I'm trying to figure out for which values of $\alpha$ the improper integral converges:

$$ \int_{1}^{\infty}\frac{\sin (x^\alpha)}{x} \mathrm{dx}. $$

I figured I could use Dirichlet, by showing that $\int_{1}^{b}\sin (x^\alpha) \mathrm{dx}$ is bounded, but I'm having trouble showing that this is indeed the case.

My intuition tells me that while $\sin (x^\alpha)$ is not technically periodic, its "period" is growing in a predictable way, and that I can somehow divide up the integral into a sum of integrals which I can find an upper bound for.

I would appreciate only answers that use fairly elementary analysis theorems.


4 Answers 4


There's a simpler method:

If $\alpha>0$, then you can make substitution $y=x^{\alpha}$ to get $$ \int_1^\infty \frac{\sin(x^\alpha)}{x} dx = \int_1^\infty \frac{\sin y}{\alpha y} dy$$ which is convergent.

If $\alpha<0$, the same substitution gives $$ \int_1^\infty \frac{\sin(x^\alpha)}{x} dx = \int_0^1 \frac{\sin y}{|\alpha| y} dy$$ which is also convergent.

For $\alpha=0$ we have $$ \int_1^\infty \frac{\sin(x^\alpha)}{x} dx = \int_1^\infty \frac{\sin(1)}{x} dx $$ which is not convergent.


Hints: 1. If $\alpha <0$ then the integrand is $\sim 1/x^{1+|\alpha|}$ at $\infty.$

  1. If $\alpha =0,$ the integrand equals $\sin (1)/x.$

  2. If $\alpha >0,$ make the change of variables $x=y^{1/\alpha}.$

  • $\begingroup$ I don't like it because we can use comparison only with non-negative or non-positive functions $\endgroup$ Commented Jul 1, 2019 at 14:36
  • $\begingroup$ @EugeneSirkiza In case 1, the integrand is positive. $\endgroup$
    – zhw.
    Commented Jul 1, 2019 at 14:46
  • $\begingroup$ I see. Thank you. $\endgroup$ Commented Jul 1, 2019 at 14:58

If $\alpha=0$, $$\int_{1}^{\infty}\frac{\sin (x^\alpha)}{x} \mathrm{dx} = \int_{1}^{\infty}\frac{\sin (1)}{x} \mathrm{dx}$$ diverges. If $\alpha>0$, Under $u=x^\alpha$ and integration by part, one has $$ \int_{1}^{\infty}\frac{\sin (x^\alpha)}{x} \mathrm{dx}=\frac1\alpha\int_1^\infty\frac{\sin u}{u}du=-\frac1\alpha\frac{\cos u}{u}\bigg|_1^\infty+\frac1\alpha\int_1^\infty\frac{\cos u}{u^2}du $$ which implies $$\int_{1}^{\infty}\frac{\sin (x^\alpha)}{x} \mathrm{dx}$$ Converges. If $\alpha<0$, $0<\sin (x^\alpha)\le x^\alpha$ in $[1,\infty)$ and hence $$0<\int_{1}^{\infty}\frac{\sin (x^\alpha)}{x} \mathrm{dx}\le \int_{1}^{\infty}\frac{x^\alpha}{x} \mathrm{dx}\le\int_{1}^{\infty}\frac{1}{x^{1-\alpha}} \mathrm{dx}<\infty. $$ So $0<\int_{1}^{\infty}\frac{\sin (x^\alpha)}{x} \mathrm{dx}$ converges if $\alpha\neq0$ and diverges if $\alpha=0$.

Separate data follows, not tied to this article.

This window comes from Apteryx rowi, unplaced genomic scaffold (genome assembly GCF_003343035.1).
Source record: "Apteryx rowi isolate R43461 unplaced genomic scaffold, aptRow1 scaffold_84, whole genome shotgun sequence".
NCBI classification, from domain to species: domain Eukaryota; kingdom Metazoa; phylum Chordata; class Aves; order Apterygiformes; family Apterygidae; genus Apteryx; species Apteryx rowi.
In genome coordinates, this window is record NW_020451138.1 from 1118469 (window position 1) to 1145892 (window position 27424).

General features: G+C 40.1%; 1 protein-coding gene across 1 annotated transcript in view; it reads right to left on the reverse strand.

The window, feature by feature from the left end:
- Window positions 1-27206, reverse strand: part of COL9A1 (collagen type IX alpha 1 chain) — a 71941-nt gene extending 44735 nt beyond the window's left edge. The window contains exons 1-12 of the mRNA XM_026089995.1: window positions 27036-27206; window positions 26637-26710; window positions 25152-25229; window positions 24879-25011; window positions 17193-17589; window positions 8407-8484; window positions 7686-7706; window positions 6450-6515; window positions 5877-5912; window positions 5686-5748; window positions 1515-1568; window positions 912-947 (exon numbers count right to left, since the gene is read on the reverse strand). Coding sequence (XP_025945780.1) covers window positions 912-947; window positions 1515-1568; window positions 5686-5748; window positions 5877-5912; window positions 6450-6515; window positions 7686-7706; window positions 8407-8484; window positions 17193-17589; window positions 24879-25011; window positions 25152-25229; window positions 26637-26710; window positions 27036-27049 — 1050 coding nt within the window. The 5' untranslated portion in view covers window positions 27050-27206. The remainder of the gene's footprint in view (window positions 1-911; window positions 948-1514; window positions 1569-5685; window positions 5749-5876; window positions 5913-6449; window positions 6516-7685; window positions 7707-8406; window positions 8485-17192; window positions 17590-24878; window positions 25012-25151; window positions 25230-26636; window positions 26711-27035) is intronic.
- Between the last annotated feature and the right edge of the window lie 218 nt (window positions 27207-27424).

It's obvious, that when $\alpha=0$ integral doesn't converge. There is simple hint, how to solve this kind of problem.

$$\int_{1}^{\infty}\frac{\sin (x^\alpha)}{x} \mathrm{d}x = \int_{1}^{\infty}\frac{x^{\alpha-1} \sin (x^\alpha)}{x^{\alpha}} \mathrm{d}x$$

Now we need to apply Dirichlet theorem to functions:

$f(x) = x^{\alpha-1} \sin (x^\alpha)$ and $g(x) = \frac{1}{x^{\alpha}}$

  1. Function $F(x) = \int_{1}^{x} f(t) \mathrm{dt}$ bounded for every $x \in [1, \infty)$
  2. $g$ in monotonic
  3. $\lim_{x\to\infty} g(x) = 0$ iff $\alpha > 0$

So integral converges if $\alpha > 0$

UPD: If $\alpha < 0$, we have $\frac{\sin(x^\alpha)}{x} \sim {x^{\alpha-1}}$, which converges iff $\alpha < 0$.

  • $\begingroup$ The integral DOES converge for $\alpha<0$. $\endgroup$
    – Mark Viola
    Commented Jul 1, 2019 at 14:32
  • $\begingroup$ @MarkViola, okey, i see. If have updated my post. Usually in this kind of tasks, when Dirichlet not work, there is no converge. $\endgroup$ Commented Jul 1, 2019 at 14:56

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